List by-Jarrett Leahy
With today being Memorial Day, I thought I’d take the time to create a quick Top 6 List in its honor. At first I was just going to list my personal favorites, but films like The Deer Hunter and Saving Private Ryan have rightfully been revered and discussed more times than can be counted. So instead, I just wanted to share a little love of a few films that may have missed your movie radar. I hope you’re all having a nice holiday, and Happy Memorial Day to all service men, women, and veterans from AmateurCinephile.com…
6. Waltz With Bashir (2008) As a way of reassembling suppressed memories about his own personal military service during the 1982 invasion of Lebanon, Israeli filmmaker Ari Folman decided to interview some of his veteran friends in the hopes that their recollections will help jar his memory. Through the astonishingly hypnotic use of digital paintings and Flash animation, Folman creates a haunting retelling of the wartime atrocities he had long since forgotten. Waltz With Bashir is truly a unique cinema experience I suspect few have forgotten once seen.
5. The Messenger (2009) Woody Harrelson and Ben Foster team up in this poignant film about the thankless assignment of military casualty notification officers. Rarely has the somber topic of casualty notification ever been explored in cinema, and director Oren Moverman does a masterful job of not over-sensationalizing such a painful theme, instead offering an authentic look at the anguish and frustrations these officers experience on a daily basis.
4. Brothers (2009) Another excellent war film from 2009, when Marine Captain Sam Cahill (Tobey Maguire) goes missing in Afghanistan after his helicopter crashes, Cahill’s younger brother Tommy (Jake Gyllenhaal) tries to comfort Sam’s wife Grace (Portman) as she deals with the grief of possibly losing her husband. A film blessed with three impressive performances, Portman perfectly captures the emotional trauma inflicted on a spouse during a wartime tragedy.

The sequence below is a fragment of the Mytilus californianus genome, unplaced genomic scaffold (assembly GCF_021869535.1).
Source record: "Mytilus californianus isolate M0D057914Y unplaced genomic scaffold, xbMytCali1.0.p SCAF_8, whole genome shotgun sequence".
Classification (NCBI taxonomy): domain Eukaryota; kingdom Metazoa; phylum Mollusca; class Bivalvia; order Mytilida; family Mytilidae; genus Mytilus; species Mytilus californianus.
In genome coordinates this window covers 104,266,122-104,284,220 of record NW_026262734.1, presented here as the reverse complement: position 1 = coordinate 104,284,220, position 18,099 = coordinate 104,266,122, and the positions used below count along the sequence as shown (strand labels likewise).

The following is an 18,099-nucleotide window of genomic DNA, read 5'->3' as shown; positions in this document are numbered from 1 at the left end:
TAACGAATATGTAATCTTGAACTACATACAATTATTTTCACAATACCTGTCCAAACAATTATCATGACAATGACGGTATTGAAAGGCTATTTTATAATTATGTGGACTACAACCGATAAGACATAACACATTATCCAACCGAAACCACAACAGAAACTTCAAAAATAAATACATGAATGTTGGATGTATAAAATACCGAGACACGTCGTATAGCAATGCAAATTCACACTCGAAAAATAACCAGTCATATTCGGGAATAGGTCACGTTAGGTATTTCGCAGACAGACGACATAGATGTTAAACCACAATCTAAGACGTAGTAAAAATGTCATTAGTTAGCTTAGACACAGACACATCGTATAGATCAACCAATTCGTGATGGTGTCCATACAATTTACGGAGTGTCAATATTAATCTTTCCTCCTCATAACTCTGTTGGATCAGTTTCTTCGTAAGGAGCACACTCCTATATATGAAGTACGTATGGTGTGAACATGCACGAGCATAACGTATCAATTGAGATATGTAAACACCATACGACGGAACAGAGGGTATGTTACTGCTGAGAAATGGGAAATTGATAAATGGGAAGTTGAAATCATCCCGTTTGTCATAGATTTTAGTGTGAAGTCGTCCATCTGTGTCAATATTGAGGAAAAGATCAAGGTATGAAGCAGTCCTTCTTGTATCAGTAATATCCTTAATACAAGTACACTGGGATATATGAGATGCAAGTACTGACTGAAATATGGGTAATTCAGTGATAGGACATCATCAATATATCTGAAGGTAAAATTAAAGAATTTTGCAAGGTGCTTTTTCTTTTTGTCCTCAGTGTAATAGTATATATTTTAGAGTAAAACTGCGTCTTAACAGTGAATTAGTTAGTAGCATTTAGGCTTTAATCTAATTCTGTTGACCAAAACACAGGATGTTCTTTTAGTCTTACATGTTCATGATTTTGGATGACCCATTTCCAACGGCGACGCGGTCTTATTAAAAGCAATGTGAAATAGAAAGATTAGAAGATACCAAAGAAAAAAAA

3. Come and See (1985) After coming across a combat rifle, a young boy decides to join the Soviet Army to fight the Germans during WWII. Despairingly ineffective and overmatched by the unyielding German Army, the boy loses his youthful innocence as he witnesses firsthand the barbaric atrocities the Nazis inflicted on his fellow countrymen. While many films portray the western front of WWII, Come and See shows how equally devastating the Nazis were to the Russians on the eastern front. A truly frightening cinema experience.
2. Army of Shadows (1969) Tension packed to the max, Army of Shadows is the retelling of the little known story of the underground resistance fighters who risked their lives to help fight the Nazi occupation of France. The greatness of French filmmaker Jean-Pierre Melville, who died back in 1973 at the age 55, is still being discovered by cinema fans around the world thanks to Criterion Collection’s release of many of his masterpieces including Army of Shadows.
1. Das Boot (1981) Taglined, “This is the story of 42 raw recruits caught up in a war they didn’t understand, and the Captain who must lead them in their struggle to survive,” cinephiles have long known that Das Boot is not only one of the greatest war films ever made, but one of the greatest films period. Originally created as a tv-miniseries, director Wolfgang Petersen cut down his footage to create a two-and-a-half-hour theatrical version and later released an even more superior director’s cut that offers approximately an hour more of footage. Petersen skillfully puts the viewer into the claustrophobic confines of a WWII German U-Boat, experiencing the boredom and frustration of hours of downtime, followed by the sheer terror of coming under attack, not knowing if the submarine keeping them alive will turn into their ocean grave. Some may be a bit reluctant to watch a film about a German unit, but I assure you that the politics of the film remains neutral, as these young soldiers just try to survive the horrors of nautical warfare.-JL